The Autry Museum of the American West opens its annual exhibit Masters of the American West this month. Named after Hollywood cowboy Gene Autry, the Autry Museum has worked hard to combat stereotypes and ideological, even propagandistic, depictions of the West. In her article “No More Heroes: Western History in Public Places,” historian Marsha Weisiger explores the ways in which museums have begun to embrace and reflect a newer and more multifaceted, multicultural approach to reconsidering the public history of the American West.
The “old western history,” as Weisiger terms it, is one of great mythology and myth-making — and, in her words, “those myths had consequences.” Weisiger explores the dangers of older Western mythologies and histories that do not tell truths of American expansion. She notes that although the newer “critical stance” of western history is now “de rigeur among historians of the American West,” she asks “how well has that been translated into forms that engage the public?”
Weisiger notes that this newer narrative has not yet “infiltrated cable television,” and one look at the reinforced cowboy-and-Indian mythology that recent shows like Westworld and The Lone Ranger> confirm, certainly speak to her point. But, she argues that much could be done to inform the greater public if educators continue to focus on “producing sophisticated interpreters of the American West.”
A number of museums have, in fact, taken more nuanced approaches to revamping and retelling American history. Weisiger highlights a number of such shows, including the Oakland Museum of California’s Coming to California gallery theme. Here, senior curator of history Louise Pubols “focuses on the state’s ethnic and cultural diversity, and while it emphasizes the hopes and dreams that motivated people to move to the Golden State from all over the world, it doesn’t elide the ‘brutal conquest, racism, and environmental degradation’ that dampened those dreams.”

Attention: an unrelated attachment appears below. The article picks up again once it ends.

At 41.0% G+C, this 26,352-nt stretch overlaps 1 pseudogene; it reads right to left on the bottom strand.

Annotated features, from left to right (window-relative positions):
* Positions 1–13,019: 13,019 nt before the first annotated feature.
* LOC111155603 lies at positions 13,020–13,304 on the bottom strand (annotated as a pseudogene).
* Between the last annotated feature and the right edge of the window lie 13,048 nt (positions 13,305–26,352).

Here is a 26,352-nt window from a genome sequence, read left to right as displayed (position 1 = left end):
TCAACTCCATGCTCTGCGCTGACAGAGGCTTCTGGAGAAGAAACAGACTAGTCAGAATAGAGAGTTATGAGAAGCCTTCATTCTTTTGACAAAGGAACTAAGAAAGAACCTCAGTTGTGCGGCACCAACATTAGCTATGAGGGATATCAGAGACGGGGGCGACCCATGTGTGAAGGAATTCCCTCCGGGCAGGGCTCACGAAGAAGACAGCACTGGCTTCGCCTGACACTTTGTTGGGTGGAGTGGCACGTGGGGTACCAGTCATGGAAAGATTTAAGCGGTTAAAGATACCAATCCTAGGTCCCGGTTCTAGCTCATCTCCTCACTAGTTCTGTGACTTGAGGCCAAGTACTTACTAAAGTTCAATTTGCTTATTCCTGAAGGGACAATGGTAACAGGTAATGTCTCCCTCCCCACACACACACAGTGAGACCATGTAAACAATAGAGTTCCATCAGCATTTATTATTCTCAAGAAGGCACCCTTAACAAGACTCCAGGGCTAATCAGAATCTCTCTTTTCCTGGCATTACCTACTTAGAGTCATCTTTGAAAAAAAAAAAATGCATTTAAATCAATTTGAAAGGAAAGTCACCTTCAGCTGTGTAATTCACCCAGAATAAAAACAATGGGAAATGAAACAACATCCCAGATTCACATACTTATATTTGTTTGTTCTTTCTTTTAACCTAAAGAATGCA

Another notable exhibit includes the Autry Museum’s Home Lands: How Women Made the West (also an exhibition catalog by the same title). Curator Carolyn Brucken and the “Women of the West chair” Virginia Scharff created this exhibit in order to explore traditional women’s art from different angles. As Weisiger notes, “[w]e’ve all seen some of the older artifacts in this exhibit—the ubiquitous Ancestral Pueblo bowls and jars, fiber baskets, wool blankets, awls, hide scrapers—what’s been missing from most museums, however,” Weisiger continues, “is the explanation provided here: women made these objects and used them to provide food, water, and clothing for their families as well as trade goods for market” (emphasis added).
Weisiger argues that this exhibit does a good job in balancing multiple truths — it “celebrates women’s accomplishments in the West” while it additionally “highlights the kinds of topics that are in the scholarly mainstream yet shunned as too controversial by many museums: Navajo women slaves in Spanish colonial households, discrimination against Denver’s first black female doctor, the forced relocation of Japanese Americans during World War II.” She asserts that “[t]elling these stories acknowledges the often grim history of the West and reflects the region’s ethnic character.”
In the present day, when truths are fighting “alternative truths,” Weisiger’s point is sentient and relevant. She concludes, “I think the public is hungry for an understanding of the past that is less about the sugar-coated, mythic West and more about its sometimes less palatable historical realties. People are seeking a past that explains the present.” And more of these harsh, but real and sophisticated truths can only help to continue the fight against whitewashed and alternative truths.